I would be very happy indeed never to hear another objection.  The consecration service for male bishops proceeds perfectly happily without it, as do the ordination services for deacons and priests.  The objector has been heard, the church has made up its mind, and it is time simply to move on and celebrate the vocation of women and men to all expressions of ordained ministry.

But, in becoming part of the liturgy, as the WATCH article says, the objection has caused a curious thing to happen.  This is a summary of the ‘script’ at that point in the service:

The Archbisop asks for the people’s assent
The People assent
The Objector objects
[and, at the most recent service, the Resistor resists the objection]
The Archbishop responds
The Archbishop asks for the people’s assent again
The People respond, more loudly.

Without the objection there would be no response from the Archbishop, and no second affirmation.  And I think I might actually miss those.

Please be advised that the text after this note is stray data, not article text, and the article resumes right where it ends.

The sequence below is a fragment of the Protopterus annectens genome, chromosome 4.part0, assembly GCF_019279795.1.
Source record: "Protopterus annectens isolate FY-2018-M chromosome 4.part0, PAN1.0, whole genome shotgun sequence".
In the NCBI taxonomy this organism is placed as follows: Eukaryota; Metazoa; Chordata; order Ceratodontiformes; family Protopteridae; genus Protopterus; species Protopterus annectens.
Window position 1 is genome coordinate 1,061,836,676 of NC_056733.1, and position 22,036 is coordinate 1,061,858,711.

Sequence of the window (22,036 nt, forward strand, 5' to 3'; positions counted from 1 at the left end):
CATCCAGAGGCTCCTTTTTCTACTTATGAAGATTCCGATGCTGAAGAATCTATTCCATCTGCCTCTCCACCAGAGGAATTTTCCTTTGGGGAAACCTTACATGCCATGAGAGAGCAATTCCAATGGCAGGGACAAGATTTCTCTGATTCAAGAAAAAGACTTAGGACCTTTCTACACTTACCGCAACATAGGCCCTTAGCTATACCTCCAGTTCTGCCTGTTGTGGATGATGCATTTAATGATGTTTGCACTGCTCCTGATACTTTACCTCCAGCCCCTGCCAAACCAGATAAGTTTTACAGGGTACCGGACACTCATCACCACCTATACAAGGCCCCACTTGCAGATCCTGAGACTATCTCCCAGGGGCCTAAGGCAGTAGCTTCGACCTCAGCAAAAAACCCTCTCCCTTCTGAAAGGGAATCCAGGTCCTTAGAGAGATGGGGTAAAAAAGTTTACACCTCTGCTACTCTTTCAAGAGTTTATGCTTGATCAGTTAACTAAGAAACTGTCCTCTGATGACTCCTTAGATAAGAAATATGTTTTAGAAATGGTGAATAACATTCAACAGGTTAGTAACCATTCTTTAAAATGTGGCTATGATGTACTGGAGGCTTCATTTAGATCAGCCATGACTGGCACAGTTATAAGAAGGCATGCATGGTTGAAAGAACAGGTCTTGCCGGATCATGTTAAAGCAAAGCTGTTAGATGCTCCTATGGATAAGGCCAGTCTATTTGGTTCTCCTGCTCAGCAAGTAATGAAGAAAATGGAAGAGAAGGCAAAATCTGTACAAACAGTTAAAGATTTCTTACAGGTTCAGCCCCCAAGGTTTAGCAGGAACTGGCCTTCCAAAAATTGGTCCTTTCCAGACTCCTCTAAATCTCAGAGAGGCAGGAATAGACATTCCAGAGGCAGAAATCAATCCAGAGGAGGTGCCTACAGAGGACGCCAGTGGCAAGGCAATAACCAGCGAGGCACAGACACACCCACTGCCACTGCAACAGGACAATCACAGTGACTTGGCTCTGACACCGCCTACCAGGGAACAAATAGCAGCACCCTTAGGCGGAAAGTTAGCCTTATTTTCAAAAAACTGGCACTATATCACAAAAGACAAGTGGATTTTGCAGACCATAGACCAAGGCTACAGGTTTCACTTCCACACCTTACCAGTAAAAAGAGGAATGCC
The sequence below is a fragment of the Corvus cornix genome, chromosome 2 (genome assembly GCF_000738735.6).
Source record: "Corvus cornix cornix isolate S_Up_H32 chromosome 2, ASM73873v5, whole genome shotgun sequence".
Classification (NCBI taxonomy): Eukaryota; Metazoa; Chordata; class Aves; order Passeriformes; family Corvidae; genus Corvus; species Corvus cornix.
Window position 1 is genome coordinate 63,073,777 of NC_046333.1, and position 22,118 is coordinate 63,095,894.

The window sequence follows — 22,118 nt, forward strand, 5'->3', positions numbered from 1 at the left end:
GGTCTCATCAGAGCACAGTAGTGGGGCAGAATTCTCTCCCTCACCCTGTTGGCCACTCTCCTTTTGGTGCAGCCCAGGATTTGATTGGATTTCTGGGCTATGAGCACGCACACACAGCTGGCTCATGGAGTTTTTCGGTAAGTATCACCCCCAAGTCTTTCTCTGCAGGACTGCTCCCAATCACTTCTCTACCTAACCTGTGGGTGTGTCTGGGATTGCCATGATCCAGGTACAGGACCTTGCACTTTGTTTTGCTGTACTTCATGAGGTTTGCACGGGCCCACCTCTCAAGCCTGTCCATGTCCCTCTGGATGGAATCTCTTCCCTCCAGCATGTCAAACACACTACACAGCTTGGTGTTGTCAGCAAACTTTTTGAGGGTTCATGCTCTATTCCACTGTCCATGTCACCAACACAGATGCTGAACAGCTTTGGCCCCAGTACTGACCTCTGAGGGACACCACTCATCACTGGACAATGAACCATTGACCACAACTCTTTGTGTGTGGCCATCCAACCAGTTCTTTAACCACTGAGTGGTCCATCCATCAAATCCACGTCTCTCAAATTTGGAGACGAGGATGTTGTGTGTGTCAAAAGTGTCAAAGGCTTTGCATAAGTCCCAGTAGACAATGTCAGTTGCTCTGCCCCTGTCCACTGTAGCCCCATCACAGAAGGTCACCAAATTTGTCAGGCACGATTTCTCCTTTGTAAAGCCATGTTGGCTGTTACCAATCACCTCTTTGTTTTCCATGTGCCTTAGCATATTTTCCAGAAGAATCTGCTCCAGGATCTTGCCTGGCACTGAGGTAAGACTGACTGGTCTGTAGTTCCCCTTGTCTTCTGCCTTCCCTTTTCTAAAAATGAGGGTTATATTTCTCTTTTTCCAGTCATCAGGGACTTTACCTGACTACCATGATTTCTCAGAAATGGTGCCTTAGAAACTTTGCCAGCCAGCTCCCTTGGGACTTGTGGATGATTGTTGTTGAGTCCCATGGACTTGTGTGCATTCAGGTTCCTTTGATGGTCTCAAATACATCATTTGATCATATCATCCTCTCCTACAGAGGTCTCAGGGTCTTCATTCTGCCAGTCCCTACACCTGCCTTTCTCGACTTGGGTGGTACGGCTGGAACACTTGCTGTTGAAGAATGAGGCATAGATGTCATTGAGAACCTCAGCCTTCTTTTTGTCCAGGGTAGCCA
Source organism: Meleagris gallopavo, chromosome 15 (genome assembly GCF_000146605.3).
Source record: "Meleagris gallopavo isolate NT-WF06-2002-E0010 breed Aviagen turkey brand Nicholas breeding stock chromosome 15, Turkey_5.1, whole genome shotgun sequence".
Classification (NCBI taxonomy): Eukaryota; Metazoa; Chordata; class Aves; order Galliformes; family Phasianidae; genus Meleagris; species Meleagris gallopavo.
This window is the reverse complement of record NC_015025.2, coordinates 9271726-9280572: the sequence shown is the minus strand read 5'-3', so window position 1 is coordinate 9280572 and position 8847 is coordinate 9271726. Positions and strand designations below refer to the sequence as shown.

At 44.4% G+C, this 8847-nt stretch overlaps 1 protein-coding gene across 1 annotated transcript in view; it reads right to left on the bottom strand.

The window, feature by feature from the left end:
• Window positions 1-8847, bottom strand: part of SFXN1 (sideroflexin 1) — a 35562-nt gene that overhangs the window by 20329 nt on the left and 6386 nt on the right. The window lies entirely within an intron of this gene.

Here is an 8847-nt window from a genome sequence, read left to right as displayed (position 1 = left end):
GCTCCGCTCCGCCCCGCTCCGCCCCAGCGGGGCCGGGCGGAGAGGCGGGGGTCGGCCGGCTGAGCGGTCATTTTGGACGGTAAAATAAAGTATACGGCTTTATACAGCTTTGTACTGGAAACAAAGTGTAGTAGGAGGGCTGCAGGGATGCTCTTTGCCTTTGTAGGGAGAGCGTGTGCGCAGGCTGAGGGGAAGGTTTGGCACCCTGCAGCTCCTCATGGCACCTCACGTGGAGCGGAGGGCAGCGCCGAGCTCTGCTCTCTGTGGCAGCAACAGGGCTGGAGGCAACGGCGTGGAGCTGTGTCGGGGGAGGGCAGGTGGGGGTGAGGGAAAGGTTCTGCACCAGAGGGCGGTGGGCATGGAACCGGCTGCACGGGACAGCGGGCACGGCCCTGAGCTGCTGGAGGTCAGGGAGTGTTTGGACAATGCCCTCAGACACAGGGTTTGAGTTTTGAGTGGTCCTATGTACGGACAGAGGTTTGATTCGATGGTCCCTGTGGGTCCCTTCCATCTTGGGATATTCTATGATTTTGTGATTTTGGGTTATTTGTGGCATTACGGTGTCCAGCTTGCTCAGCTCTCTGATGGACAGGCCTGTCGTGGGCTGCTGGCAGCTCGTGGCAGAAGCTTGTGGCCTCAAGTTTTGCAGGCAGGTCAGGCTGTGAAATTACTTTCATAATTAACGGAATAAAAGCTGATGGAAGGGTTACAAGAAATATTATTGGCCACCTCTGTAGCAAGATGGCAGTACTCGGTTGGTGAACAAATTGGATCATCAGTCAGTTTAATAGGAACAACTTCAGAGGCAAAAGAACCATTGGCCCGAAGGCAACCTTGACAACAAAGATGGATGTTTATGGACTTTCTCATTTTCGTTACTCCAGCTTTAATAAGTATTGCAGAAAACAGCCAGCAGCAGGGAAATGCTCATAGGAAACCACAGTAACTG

First, the response. For a start, ++Justin’s response at Canterbury Cathedral was rooted in and framed by prayer (and I am grateful to my friend and colleague Julie for reminding me of that).  And, from memory the main thrust of it, in addition to prayerfulness, was (a) the story of how the church came to recognise the vocation of women to the episcopate, and (b) the legal provision for the consecration’s validity. These two aspects of the response are both about mandate and authority, but they function differently.  The latter is a statement of what is, factually, the case, while the former is rather more than that: it’s a narrative, a story, if you like, as to how we came to be where we are. It reminded me of those places in the Hebrew Bible in which the People of God are helped to remember how they got to be where they are.  They remember their stories. Because the stories tell them who they are – it’s not just the events themselves that were formative, but the telling and retelling of the story is also formative. Liturgy is a key custodian of the story that gives us our ecclesial identity.